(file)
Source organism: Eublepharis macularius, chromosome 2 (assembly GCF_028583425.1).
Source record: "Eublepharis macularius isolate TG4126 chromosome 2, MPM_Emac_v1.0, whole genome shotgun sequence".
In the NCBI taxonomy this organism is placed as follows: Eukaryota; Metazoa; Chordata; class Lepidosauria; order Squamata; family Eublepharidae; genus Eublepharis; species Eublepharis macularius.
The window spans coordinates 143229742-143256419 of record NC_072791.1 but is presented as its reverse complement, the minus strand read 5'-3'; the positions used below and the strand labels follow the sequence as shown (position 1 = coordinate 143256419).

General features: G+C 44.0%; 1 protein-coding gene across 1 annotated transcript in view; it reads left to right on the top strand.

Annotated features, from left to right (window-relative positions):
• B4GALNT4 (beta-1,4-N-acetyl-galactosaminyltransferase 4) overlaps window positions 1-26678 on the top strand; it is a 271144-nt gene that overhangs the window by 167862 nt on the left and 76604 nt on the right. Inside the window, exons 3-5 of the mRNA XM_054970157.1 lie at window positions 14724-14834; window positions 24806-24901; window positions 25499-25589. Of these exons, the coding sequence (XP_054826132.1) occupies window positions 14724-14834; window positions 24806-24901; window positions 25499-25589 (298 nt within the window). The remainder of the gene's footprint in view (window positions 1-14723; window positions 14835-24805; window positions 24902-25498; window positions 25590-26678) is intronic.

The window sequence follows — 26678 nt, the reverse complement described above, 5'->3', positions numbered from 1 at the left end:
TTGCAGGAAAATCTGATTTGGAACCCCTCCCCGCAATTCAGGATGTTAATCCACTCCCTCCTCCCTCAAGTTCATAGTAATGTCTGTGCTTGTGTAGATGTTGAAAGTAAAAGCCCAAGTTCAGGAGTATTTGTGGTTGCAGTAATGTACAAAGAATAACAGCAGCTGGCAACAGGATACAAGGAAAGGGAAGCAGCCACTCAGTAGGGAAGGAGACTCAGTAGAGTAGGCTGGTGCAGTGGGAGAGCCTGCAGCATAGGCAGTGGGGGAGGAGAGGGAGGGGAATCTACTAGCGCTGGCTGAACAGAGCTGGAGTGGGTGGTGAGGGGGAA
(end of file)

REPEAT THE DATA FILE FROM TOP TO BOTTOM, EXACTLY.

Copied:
Source organism: Eublepharis macularius, chromosome 2 (assembly GCF_028583425.1).
Source record: "Eublepharis macularius isolate TG4126 chromosome 2, MPM_Emac_v1.0, whole genome shotgun sequence".
In the NCBI taxonomy this organism is placed as follows: Eukaryota; Metazoa; Chordata; class Lepidosauria; order Squamata; family Eublepharidae; genus Eublepharis; species Eublepharis macularius.
The window spans coordinates 143229742-143256419 of record NC_072791.1 but is presented as its reverse complement, the minus strand read 5'-3'; the positions used below and the strand labels follow the sequence as shown (position 1 = coordinate 143256419).

General features: G+C 44.0%; 1 protein-coding gene across 1 annotated transcript in view; it reads left to right on the top strand.

Annotated features, from left to right (window-relative positions):
• B4GALNT4 (beta-1,4-N-acetyl-galactosaminyltransferase 4) overlaps window positions 1-26678 on the top strand; it is a 271144-nt gene that overhangs the window by 167862 nt on the left and 76604 nt on the right. Inside the window, exons 3-5 of the mRNA XM_054970157.1 lie at window positions 14724-14834; window positions 24806-24901; window positions 25499-25589. Of these exons, the coding sequence (XP_054826132.1) occupies window positions 14724-14834; window positions 24806-24901; window positions 25499-25589 (298 nt within the window). The remainder of the gene's footprint in view (window positions 1-14723; window positions 14835-24805; window positions 24902-25498; window positions 25590-26678) is intronic.

The window sequence follows — 26678 nt, the reverse complement described above, 5'->3', positions numbered from 1 at the left end:
TTGCAGGAAAATCTGATTTGGAACCCCTCCCCGCAATTCAGGATGTTAATCCACTCCCTCCTCCCTCAAGTTCATAGTAATGTCTGTGCTTGTGTAGATGTTGAAAGTAAAAGCCCAAGTTCAGGAGTATTTGTGGTTGCAGTAATGTACAAAGAATAACAGCAGCTGGCAACAGGATACAAGGAAAGGGAAGCAGCCACTCAGTAGGGAAGGAGACTCAGTAGAGTAGGCTGGTGCAGTGGGAGAGCCTGCAGCATAGGCAGTGGGGGAGGAGAGGGAGGGGAATCTACTAGCGCTGGCTGAACAGAGCTGGAGTGGGTGGTGAGGGGGAA